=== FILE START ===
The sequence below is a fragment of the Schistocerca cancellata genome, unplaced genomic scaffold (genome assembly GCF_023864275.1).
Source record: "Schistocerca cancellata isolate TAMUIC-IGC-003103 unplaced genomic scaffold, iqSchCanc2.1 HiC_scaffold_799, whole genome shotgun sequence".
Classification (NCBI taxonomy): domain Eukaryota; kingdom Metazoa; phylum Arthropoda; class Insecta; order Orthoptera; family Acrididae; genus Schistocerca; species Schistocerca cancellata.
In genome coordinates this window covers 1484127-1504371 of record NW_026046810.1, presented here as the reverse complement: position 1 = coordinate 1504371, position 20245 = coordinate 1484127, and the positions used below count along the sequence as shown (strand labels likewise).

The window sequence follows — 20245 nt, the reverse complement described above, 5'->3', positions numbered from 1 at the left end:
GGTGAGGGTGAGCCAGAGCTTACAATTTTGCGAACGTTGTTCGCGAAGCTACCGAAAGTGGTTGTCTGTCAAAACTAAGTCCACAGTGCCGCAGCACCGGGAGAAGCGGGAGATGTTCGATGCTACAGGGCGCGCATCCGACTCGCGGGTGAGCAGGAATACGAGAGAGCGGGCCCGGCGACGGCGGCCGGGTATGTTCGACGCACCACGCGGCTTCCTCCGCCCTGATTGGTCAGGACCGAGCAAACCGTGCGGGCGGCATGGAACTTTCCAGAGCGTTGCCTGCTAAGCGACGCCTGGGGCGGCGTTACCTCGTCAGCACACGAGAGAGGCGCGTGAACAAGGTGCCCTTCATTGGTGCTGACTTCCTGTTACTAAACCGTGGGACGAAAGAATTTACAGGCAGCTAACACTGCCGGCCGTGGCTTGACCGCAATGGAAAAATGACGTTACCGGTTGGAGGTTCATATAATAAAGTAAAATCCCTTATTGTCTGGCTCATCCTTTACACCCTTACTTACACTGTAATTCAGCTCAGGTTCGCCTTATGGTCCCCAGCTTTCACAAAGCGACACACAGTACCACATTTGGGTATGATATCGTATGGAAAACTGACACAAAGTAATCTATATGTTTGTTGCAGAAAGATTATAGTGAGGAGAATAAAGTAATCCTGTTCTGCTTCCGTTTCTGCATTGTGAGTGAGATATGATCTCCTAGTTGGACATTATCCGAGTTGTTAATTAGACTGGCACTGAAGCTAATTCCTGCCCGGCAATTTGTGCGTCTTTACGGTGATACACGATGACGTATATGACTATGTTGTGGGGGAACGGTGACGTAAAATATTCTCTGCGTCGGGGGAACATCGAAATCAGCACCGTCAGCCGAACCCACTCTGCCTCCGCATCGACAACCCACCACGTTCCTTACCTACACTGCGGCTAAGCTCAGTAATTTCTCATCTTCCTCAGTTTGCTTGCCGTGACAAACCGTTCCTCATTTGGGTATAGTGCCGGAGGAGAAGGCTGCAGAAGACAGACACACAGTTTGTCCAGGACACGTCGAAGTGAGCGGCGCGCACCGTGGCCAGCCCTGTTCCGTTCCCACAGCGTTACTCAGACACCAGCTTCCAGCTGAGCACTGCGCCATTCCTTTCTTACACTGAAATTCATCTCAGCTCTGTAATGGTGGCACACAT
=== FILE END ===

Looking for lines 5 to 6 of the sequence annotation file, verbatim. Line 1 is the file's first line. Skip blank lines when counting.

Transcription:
The window sequence follows — 20245 nt, the reverse complement described above, 5'->3', positions numbered from 1 at the left end:
GGTGAGGGTGAGCCAGAGCTTACAATTTTGCGAACGTTGTTCGCGAAGCTACCGAAAGTGGTTGTCTGTCAAAACTAAGTCCACAGTGCCGCAGCACCGGGAGAAGCGGGAGATGTTCGATGCTACAGGGCGCGCATCCGACTCGCGGGTGAGCAGGAATACGAGAGAGCGGGCCCGGCGACGGCGGCCGGGTATGTTCGACGCACCACGCGGCTTCCTCCGCCCTGATTGGTCAGGACCGAGCAAACCGTGCGGGCGGCATGGAACTTTCCAGAGCGTTGCCTGCTAAGCGACGCCTGGGGCGGCGTTACCTCGTCAGCACACGAGAGAGGCGCGTGAACAAGGTGCCCTTCATTGGTGCTGACTTCCTGTTACTAAACCGTGGGACGAAAGAATTTACAGGCAGCTAACACTGCCGGCCGTGGCTTGACCGCAATGGAAAAATGACGTTACCGGTTGGAGGTTCATATAATAAAGTAAAATCCCTTATTGTCTGGCTCATCCTTTACACCCTTACTTACACTGTAATTCAGCTCAGGTTCGCCTTATGGTCCCCAGCTTTCACAAAGCGACACACAGTACCACATTTGGGTATGATATCGTATGGAAAACTGACACAAAGTAATCTATATGTTTGTTGCAGAAAGATTATAGTGAGGAGAATAAAGTAATCCTGTTCTGCTTCCGTTTCTGCATTGTGAGTGAGATATGATCTCCTAGTTGGACATTATCCGAGTTGTTAATTAGACTGGCACTGAAGCTAATTCCTGCCCGGCAATTTGTGCGTCTTTACGGTGATACACGATGACGTATATGACTATGTTGTGGGGGAACGGTGACGTAAAATATTCTCTGCGTCGGGGGAACATCGAAATCAGCACCGTCAGCCGAACCCACTCTGCCTCCGCATCGACAACCCACCACGTTCCTTACCTACACTGCGGCTAAGCTCAGTAATTTCTCATCTTCCTCAGTTTGCTTGCCGTGACAAACCGTTCCTCATTTGGGTATAGTGCCGGAGGAGAAGGCTGCAGAAGACAGACACACAGTTTGTCCAGGACACGTCGAAGTGAGCGGCGCGCACCGTGGCCAGCCCTGTTCCGTTCCCACAGCGTTACTCAGACACCAGCTTCCAGCTGAGCACTGCGCCATTCCTTTCTTACACTGAAATTCATCTCAGCTCTGTAATGGTGGCACACAT